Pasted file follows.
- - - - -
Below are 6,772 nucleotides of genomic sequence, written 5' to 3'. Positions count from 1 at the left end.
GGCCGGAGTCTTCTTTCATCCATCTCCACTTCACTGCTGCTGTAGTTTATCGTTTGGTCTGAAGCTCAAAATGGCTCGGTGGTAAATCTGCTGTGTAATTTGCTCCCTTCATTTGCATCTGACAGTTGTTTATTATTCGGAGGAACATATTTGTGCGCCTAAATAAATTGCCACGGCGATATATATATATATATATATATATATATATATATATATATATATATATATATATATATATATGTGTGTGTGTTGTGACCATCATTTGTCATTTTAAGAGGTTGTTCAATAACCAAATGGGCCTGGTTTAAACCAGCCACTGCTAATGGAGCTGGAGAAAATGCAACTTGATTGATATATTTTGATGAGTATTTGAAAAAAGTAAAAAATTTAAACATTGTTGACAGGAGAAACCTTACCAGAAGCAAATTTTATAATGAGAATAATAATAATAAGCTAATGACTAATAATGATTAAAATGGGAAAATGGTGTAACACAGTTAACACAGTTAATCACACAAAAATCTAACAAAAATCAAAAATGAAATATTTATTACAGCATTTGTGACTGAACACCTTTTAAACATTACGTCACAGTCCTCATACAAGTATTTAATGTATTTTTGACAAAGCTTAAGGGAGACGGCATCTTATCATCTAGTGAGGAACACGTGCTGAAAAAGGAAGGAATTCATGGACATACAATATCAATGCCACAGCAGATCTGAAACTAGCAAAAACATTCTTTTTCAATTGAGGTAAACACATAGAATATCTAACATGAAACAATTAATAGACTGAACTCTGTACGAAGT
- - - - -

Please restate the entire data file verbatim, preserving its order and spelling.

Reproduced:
Below are 6,772 nucleotides of genomic sequence, written 5' to 3'. Positions count from 1 at the left end.
GGCCGGAGTCTTCTTTCATCCATCTCCACTTCACTGCTGCTGTAGTTTATCGTTTGGTCTGAAGCTCAAAATGGCTCGGTGGTAAATCTGCTGTGTAATTTGCTCCCTTCATTTGCATCTGACAGTTGTTTATTATTCGGAGGAACATATTTGTGCGCCTAAATAAATTGCCACGGCGATATATATATATATATATATATATATATATATATATATATATATATATATATATATATATATGTGTGTGTGTTGTGACCATCATTTGTCATTTTAAGAGGTTGTTCAATAACCAAATGGGCCTGGTTTAAACCAGCCACTGCTAATGGAGCTGGAGAAAATGCAACTTGATTGATATATTTTGATGAGTATTTGAAAAAAGTAAAAAATTTAAACATTGTTGACAGGAGAAACCTTACCAGAAGCAAATTTTATAATGAGAATAATAATAATAAGCTAATGACTAATAATGATTAAAATGGGAAAATGGTGTAACACAGTTAACACAGTTAATCACACAAAAATCTAACAAAAATCAAAAATGAAATATTTATTACAGCATTTGTGACTGAACACCTTTTAAACATTACGTCACAGTCCTCATACAAGTATTTAATGTATTTTTGACAAAGCTTAAGGGAGACGGCATCTTATCATCTAGTGAGGAACACGTGCTGAAAAAGGAAGGAATTCATGGACATACAATATCAATGCCACAGCAGATCTGAAACTAGCAAAAACATTCTTTTTCAATTGAGGTAAACACATAGAATATCTAACATGAAACAATTAATAGACTGAACTCTGTACGAAGT